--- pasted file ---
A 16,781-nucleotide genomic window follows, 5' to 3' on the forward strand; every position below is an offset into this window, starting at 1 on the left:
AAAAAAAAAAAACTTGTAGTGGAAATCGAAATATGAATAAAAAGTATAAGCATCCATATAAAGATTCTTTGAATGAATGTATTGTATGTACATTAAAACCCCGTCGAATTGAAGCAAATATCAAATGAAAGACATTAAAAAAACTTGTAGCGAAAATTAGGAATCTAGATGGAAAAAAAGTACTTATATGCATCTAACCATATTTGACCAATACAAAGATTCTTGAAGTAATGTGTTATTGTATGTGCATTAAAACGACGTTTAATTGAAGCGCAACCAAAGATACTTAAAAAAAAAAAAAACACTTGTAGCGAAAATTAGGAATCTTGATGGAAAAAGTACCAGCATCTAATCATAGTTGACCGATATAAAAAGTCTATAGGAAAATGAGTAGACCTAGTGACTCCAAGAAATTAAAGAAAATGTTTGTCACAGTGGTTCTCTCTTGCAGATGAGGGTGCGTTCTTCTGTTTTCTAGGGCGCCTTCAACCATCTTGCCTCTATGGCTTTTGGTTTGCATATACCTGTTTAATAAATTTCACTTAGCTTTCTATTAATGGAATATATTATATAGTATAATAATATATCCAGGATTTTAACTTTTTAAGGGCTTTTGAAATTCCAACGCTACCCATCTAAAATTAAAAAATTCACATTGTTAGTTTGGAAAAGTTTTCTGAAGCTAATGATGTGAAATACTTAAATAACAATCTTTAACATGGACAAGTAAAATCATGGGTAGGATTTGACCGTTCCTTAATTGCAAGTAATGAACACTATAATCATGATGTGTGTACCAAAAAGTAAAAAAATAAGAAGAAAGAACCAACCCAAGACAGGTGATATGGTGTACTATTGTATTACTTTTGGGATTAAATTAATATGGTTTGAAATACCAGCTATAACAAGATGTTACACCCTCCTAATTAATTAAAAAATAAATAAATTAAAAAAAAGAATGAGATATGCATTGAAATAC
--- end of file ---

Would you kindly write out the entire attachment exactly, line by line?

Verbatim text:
A 16,781-nucleotide genomic window follows, 5' to 3' on the forward strand; every position below is an offset into this window, starting at 1 on the left:
AAAAAAAAAAAACTTGTAGTGGAAATCGAAATATGAATAAAAAGTATAAGCATCCATATAAAGATTCTTTGAATGAATGTATTGTATGTACATTAAAACCCCGTCGAATTGAAGCAAATATCAAATGAAAGACATTAAAAAAACTTGTAGCGAAAATTAGGAATCTAGATGGAAAAAAAGTACTTATATGCATCTAACCATATTTGACCAATACAAAGATTCTTGAAGTAATGTGTTATTGTATGTGCATTAAAACGACGTTTAATTGAAGCGCAACCAAAGATACTTAAAAAAAAAAAAAACACTTGTAGCGAAAATTAGGAATCTTGATGGAAAAAGTACCAGCATCTAATCATAGTTGACCGATATAAAAAGTCTATAGGAAAATGAGTAGACCTAGTGACTCCAAGAAATTAAAGAAAATGTTTGTCACAGTGGTTCTCTCTTGCAGATGAGGGTGCGTTCTTCTGTTTTCTAGGGCGCCTTCAACCATCTTGCCTCTATGGCTTTTGGTTTGCATATACCTGTTTAATAAATTTCACTTAGCTTTCTATTAATGGAATATATTATATAGTATAATAATATATCCAGGATTTTAACTTTTTAAGGGCTTTTGAAATTCCAACGCTACCCATCTAAAATTAAAAAATTCACATTGTTAGTTTGGAAAAGTTTTCTGAAGCTAATGATGTGAAATACTTAAATAACAATCTTTAACATGGACAAGTAAAATCATGGGTAGGATTTGACCGTTCCTTAATTGCAAGTAATGAACACTATAATCATGATGTGTGTACCAAAAAGTAAAAAAATAAGAAGAAAGAACCAACCCAAGACAGGTGATATGGTGTACTATTGTATTACTTTTGGGATTAAATTAATATGGTTTGAAATACCAGCTATAACAAGATGTTACACCCTCCTAATTAATTAAAAAATAAATAAATTAAAAAAAAGAATGAGATATGCATTGAAATAC